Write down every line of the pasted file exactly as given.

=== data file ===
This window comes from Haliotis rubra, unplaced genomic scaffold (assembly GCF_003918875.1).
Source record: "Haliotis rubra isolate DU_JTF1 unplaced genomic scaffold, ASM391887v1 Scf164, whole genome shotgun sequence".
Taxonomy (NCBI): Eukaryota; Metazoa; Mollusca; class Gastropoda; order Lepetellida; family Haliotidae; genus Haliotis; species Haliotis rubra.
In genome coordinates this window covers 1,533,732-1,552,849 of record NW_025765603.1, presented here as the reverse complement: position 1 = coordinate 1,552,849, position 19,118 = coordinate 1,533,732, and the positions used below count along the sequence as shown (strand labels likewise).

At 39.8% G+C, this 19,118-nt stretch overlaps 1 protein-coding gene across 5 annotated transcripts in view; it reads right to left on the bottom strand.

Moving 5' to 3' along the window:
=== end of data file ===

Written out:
This window comes from Haliotis rubra, unplaced genomic scaffold (assembly GCF_003918875.1).
Source record: "Haliotis rubra isolate DU_JTF1 unplaced genomic scaffold, ASM391887v1 Scf164, whole genome shotgun sequence".
Taxonomy (NCBI): Eukaryota; Metazoa; Mollusca; class Gastropoda; order Lepetellida; family Haliotidae; genus Haliotis; species Haliotis rubra.
In genome coordinates this window covers 1,533,732-1,552,849 of record NW_025765603.1, presented here as the reverse complement: position 1 = coordinate 1,552,849, position 19,118 = coordinate 1,533,732, and the positions used below count along the sequence as shown (strand labels likewise).

At 39.8% G+C, this 19,118-nt stretch overlaps 1 protein-coding gene across 5 annotated transcripts in view; it reads right to left on the bottom strand.

Moving 5' to 3' along the window: